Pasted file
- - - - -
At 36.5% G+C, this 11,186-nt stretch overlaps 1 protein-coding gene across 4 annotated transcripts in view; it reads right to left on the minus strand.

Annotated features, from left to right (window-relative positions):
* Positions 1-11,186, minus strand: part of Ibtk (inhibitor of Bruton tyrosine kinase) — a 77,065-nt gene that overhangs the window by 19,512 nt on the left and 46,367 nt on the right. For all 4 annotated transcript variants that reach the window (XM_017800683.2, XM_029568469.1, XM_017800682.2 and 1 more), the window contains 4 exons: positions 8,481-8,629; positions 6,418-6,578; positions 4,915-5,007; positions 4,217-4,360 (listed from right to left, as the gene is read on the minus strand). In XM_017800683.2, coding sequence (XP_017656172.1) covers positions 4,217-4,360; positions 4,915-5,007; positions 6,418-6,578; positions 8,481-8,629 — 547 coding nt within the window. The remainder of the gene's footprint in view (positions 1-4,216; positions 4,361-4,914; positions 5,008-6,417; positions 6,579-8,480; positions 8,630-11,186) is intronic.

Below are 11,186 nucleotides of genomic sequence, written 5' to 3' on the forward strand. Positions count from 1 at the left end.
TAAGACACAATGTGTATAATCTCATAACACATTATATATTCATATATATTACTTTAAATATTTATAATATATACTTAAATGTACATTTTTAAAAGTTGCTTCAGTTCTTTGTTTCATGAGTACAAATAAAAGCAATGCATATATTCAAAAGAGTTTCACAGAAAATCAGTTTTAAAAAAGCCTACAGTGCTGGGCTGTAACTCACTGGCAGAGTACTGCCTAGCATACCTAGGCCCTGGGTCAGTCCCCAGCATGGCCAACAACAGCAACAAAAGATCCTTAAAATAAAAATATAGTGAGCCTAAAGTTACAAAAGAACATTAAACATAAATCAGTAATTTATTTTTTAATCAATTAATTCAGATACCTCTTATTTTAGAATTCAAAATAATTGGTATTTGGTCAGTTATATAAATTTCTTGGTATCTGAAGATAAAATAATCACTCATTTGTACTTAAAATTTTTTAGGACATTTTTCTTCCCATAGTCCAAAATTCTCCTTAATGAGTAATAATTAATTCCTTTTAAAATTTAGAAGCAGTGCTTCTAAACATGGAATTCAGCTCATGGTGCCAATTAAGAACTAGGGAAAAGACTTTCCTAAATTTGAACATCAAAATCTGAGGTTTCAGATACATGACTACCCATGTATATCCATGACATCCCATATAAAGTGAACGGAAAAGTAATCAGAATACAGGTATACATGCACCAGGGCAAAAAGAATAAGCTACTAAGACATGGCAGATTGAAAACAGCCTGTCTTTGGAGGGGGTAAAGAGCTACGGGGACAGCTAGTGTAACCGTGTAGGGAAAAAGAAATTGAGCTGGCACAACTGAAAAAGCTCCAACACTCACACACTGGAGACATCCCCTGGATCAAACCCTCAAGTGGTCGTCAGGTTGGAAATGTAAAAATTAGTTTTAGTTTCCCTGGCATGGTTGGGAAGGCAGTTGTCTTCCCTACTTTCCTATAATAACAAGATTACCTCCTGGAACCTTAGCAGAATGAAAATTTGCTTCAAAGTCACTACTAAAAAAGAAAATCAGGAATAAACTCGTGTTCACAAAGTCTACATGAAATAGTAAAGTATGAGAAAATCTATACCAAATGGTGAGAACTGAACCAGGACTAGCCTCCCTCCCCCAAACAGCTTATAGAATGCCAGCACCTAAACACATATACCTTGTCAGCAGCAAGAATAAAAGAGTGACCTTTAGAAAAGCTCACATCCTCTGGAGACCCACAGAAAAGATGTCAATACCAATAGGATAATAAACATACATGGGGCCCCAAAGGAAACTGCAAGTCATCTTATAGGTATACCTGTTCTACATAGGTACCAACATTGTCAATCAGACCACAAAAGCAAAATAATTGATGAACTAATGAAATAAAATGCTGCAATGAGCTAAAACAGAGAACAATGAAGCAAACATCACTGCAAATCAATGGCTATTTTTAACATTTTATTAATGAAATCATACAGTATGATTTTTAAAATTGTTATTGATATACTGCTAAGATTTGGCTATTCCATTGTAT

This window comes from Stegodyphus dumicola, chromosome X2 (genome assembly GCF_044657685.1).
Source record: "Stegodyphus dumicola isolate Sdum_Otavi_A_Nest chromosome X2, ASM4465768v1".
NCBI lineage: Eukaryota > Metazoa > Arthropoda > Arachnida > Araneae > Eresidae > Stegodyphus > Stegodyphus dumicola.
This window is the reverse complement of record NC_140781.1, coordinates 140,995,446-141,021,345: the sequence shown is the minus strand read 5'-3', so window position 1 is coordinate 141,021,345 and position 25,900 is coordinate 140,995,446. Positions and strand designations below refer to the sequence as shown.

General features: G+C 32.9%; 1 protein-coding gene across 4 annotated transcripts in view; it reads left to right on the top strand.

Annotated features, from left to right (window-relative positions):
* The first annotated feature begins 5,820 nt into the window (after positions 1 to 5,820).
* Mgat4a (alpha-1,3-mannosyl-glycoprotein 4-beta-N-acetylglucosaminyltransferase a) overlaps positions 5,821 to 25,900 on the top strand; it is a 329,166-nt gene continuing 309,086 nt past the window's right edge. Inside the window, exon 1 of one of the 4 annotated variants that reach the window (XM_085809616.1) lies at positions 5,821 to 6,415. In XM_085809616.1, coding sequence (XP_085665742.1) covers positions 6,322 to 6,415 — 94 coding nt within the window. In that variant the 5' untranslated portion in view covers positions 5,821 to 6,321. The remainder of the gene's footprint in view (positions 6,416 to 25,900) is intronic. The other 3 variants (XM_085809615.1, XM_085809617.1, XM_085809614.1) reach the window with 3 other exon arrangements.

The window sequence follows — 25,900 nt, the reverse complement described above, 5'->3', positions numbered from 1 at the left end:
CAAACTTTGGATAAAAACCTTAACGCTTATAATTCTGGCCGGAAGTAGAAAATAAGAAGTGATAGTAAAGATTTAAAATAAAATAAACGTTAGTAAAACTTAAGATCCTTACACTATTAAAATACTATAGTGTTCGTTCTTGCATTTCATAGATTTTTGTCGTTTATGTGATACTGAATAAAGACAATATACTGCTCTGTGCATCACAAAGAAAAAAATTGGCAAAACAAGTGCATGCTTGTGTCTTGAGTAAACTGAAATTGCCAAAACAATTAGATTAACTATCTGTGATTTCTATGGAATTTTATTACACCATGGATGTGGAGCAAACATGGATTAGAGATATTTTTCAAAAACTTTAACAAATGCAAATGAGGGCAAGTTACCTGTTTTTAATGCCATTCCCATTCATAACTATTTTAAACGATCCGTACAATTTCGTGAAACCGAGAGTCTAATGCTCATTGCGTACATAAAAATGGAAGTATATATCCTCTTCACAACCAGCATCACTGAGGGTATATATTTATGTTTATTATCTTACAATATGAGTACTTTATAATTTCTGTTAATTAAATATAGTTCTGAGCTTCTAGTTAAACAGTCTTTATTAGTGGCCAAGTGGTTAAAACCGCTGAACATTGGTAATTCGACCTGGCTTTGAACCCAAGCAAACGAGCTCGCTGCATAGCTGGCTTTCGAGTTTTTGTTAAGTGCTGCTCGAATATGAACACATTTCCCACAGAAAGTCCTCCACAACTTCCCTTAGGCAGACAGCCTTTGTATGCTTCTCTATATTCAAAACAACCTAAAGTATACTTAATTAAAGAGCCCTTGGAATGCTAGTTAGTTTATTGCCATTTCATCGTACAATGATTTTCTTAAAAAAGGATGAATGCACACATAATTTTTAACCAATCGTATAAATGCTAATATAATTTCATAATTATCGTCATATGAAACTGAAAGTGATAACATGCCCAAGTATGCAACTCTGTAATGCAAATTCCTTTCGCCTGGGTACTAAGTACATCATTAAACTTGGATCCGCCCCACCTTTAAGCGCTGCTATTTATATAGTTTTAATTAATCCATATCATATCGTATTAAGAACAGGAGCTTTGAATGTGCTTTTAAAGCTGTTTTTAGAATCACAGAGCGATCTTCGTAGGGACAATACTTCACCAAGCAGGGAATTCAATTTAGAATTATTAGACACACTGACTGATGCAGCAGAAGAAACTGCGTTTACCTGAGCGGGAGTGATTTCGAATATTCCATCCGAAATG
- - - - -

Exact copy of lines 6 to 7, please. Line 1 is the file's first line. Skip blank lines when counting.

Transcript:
This window comes from Stegodyphus dumicola, chromosome X2 (genome assembly GCF_044657685.1).
Source record: "Stegodyphus dumicola isolate Sdum_Otavi_A_Nest chromosome X2, ASM4465768v1".